The congregation also included two Frenchmen, probably Huguenot refugees, driven to England by the revocation of the Edict of Nantes in 1685,—Monsieur de Frayse and Monsieur Francis de Malerai, the latter described as a "French protestant." From the point of view of education it is interesting to find a number of schoolmasters, including writing-masters, singing-masters and dancing-masters, and we meet also with such quaint entries as "William Fenby an ancient professor of the Ch. at Boston" and the names of Joseph Hallum, whitesmith, to which is appended the phrase "a knowing man," and of Edward Millward, cooper in Brewhouse Yard, who appears as "an understanding man." But it must not be supposed that "knowing" has any bad meaning. It was technically used in those days as meaning a man well-read in the Scriptures, and with good knowledge of the catechism and the grounds of faith. The earliest reference given in Murray's New English Dictionary, is under date 1737, when Chamberlayne, in his "State of Great Britain," writes, "adults are not catechised when they are found sufficiently knowing." As the date against Hallum's name is 1695 we have thus a very much earlier instance of the use of the word. "Understanding" has a similar meaning.

In one or two instances other than those already mentioned, are to be found references to the Established Church. "Miss Hannah Broom daughter of Widdow Broom" an original member, appears as a backslider, and is marked, "turned to the Ch.," while against the names of Mr. Lander and his wife, formerly admitted from the congregation at Alfreton, is the note, "he has left us and gone to the Established Ch. or High Ch., & she is dead." This expression "High Church" at this period is worthy of note. A high churchman was in the seventeenth and eighteenth centuries applied to those who were opposed to toleration, demanded strict enforcement of the laws against dissenters, and adhered to the doctrine of the divine right of kings. It practically was equivalent to Tory, and was originally a hostile nickname. The earliest reference to "High Churchman" given in Murray's monumental work is 1687, and "High Church" is used by De Foe in 1704; so we have here again a very early instance of the phrase.

Before leaving the congregational list, let us note some old-time designations that frequently occur. Thus we have Goodman Crompton, Goodman Clark and "Old Goodman Saunders," Goodwife Rolleston and Goodwife Beeston, and in a humbler form Goody Bennett and Goody Bingo. We also meet the unusual word "aldermaness" in the contracted form "aldress." It appears in the entry "Mrs. Aldress Trig." As it comes amongst such names as Alice Tutin, Mrs. Eliz. Turpin, and the like, it might be taken to be a woman's Christian name, but we do not meet with its use in this way, while Mrs. Trig was certainly the wife of an Alderman,—her husband Thomas Trigge was Mayor in 1693,—and the word is clearly used in this sense in the Castle Gate registers when applied to the wife of Alderman Green. The wives of the Mayor and Aldermen of Nottingham had by "ancient custom" an official dress (it is spoken of in the Borough records). On one occasion (1654 is the date) these ladies ask for a "liverie cloak for Maister Homfrey Greaves that waits on them," and the Corporation kindly granted it them, "so that the trimming be not gaudy but civell."7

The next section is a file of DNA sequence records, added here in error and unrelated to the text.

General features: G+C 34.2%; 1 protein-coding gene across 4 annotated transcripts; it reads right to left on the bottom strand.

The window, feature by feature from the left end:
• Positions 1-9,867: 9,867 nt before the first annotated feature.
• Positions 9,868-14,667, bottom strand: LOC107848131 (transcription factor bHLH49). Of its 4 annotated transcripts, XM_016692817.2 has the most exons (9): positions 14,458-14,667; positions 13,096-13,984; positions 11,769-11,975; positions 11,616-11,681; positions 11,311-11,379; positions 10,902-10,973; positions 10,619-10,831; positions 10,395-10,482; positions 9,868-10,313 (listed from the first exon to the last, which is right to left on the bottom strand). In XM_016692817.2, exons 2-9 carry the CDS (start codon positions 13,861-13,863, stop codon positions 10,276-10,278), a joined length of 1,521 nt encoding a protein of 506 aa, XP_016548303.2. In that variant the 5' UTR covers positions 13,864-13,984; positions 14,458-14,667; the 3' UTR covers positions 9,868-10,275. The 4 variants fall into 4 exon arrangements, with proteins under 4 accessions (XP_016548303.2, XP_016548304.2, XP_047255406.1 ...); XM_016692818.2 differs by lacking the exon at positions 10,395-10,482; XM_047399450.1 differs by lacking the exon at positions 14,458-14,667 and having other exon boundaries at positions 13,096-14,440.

(1) The numerical superiority of the Presbyterians over other dissenters in Nottinghamshire, is further illustrated by the Episcopal Returns for 1669, (seven years after the Act of Uniformity), which show that in Nottinghamshire the Presbyterians had sixteen ministers, fourteen conventicles, and 900 communicants, as compared with the five ministers, six conventicles, and 380 communicants of the Independents. Among the Baptists the numbers were twelve, six, and 300, and among the Quakers seven, eleven, and 415 respectively. It may be of interest to add that in the town of Nottingham itself at this date there were two Presbyterian meeting places with from 400 to 500 attenders, one Anabaptist with twenty or thirty; one Quaker with 100; one Independent with 200; one of "Jewes" with "but fewe"; and one of Familists, with about forty adherents.
(2) The first meeting of members of the classis was held on the 4th of June, 1656.
(3) This agreement, and the chief portion of the minutes contained in this volume, are set out in full in the Rev. Benjamin Carpenter's Early Presbyterianism in Nottingham.
(4) In St. Mary's burial register is the entry, under date the 29th February, ''Mr. Richard Hawkins an Elder yt were slaine by ye Soldiers in a tumulte hee standinge at his owne doore."
(5) Barrett's "Christian Temper," published in Nottingham in 1678, is dedicated to "the honoured Maris Anne Charlton of S. in the County of D."
(6) The application is not endorsed, and it is difficult to say if this means that it was granted, or that it was thought so extravagant as to be ignored.
(7) Civil = Sober, not gay or showy. In 1606 Dekker speaks of a man "in looks grave, in attire civil," and in a song of the period of our story we have the expression " pretty maids in civil dress."